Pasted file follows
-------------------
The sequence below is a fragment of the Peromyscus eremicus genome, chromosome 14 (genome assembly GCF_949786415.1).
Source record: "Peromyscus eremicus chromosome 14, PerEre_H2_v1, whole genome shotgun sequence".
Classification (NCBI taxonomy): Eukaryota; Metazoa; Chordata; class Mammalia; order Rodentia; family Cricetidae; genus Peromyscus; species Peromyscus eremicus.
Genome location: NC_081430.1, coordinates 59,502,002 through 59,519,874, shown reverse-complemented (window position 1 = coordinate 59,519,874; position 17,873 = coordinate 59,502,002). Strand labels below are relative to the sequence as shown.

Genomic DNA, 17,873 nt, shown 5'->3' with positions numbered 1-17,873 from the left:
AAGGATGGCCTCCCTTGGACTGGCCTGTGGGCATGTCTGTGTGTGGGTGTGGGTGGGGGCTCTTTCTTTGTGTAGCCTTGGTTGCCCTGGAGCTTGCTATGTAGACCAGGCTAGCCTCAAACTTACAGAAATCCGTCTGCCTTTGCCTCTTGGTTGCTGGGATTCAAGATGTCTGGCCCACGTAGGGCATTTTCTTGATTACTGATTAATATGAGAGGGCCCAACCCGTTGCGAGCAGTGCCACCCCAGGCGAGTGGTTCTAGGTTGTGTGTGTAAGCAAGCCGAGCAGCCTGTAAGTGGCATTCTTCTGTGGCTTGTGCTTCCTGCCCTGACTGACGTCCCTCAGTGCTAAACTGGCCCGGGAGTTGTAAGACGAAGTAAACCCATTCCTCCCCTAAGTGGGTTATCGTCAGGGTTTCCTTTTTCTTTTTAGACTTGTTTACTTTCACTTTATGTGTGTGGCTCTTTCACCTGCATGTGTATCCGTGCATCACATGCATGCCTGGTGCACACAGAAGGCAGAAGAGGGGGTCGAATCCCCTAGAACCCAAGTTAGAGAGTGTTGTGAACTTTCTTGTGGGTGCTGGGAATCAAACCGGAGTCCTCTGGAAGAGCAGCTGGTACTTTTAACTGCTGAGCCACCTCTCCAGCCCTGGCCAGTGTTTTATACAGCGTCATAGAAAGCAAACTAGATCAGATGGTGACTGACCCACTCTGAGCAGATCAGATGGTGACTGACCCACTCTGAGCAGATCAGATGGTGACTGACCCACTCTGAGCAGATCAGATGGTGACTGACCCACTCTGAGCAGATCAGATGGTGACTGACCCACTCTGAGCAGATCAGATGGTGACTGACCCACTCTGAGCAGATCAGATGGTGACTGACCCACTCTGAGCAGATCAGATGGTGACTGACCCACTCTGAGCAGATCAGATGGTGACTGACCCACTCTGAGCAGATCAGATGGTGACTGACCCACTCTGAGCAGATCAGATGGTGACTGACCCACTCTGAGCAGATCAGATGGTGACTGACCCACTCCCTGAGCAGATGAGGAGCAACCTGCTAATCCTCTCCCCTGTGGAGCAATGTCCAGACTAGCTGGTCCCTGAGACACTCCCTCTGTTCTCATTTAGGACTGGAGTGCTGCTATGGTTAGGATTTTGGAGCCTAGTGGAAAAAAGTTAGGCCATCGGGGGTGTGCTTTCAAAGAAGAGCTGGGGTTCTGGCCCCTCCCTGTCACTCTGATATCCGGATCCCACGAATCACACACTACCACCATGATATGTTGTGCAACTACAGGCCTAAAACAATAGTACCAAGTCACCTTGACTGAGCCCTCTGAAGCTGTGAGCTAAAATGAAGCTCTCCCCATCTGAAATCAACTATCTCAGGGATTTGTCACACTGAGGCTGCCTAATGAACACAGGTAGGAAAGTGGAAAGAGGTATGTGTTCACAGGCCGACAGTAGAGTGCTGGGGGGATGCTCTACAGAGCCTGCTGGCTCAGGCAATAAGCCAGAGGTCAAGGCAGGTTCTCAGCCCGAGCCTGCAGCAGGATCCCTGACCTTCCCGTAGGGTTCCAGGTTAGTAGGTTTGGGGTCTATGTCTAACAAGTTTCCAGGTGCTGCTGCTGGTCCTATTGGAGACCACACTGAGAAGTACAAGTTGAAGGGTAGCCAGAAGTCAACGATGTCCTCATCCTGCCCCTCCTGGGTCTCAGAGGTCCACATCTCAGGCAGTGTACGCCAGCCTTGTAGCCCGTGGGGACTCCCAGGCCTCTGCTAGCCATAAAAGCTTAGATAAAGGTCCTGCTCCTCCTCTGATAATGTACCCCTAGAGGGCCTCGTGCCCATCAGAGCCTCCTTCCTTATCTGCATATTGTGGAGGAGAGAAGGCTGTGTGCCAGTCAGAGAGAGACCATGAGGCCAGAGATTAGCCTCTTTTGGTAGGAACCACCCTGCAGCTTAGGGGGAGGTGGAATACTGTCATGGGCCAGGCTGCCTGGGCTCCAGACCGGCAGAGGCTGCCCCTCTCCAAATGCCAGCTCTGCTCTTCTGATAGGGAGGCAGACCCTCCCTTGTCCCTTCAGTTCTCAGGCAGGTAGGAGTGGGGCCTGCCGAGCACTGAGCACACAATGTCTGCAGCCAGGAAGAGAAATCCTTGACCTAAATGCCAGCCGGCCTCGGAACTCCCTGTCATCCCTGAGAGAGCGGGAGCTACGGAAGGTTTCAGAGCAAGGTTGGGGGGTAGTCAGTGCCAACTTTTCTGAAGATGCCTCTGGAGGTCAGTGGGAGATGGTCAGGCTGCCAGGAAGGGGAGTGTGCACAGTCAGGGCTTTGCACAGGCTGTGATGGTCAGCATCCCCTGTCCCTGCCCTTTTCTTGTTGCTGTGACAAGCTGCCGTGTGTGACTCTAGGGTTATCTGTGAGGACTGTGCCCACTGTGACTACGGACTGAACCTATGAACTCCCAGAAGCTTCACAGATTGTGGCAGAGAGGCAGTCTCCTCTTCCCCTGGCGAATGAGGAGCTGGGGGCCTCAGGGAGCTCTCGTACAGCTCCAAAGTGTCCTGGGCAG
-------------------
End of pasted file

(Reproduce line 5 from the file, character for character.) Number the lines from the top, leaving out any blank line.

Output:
Genomic DNA, 17,873 nt, shown 5'->3' with positions numbered 1-17,873 from the left: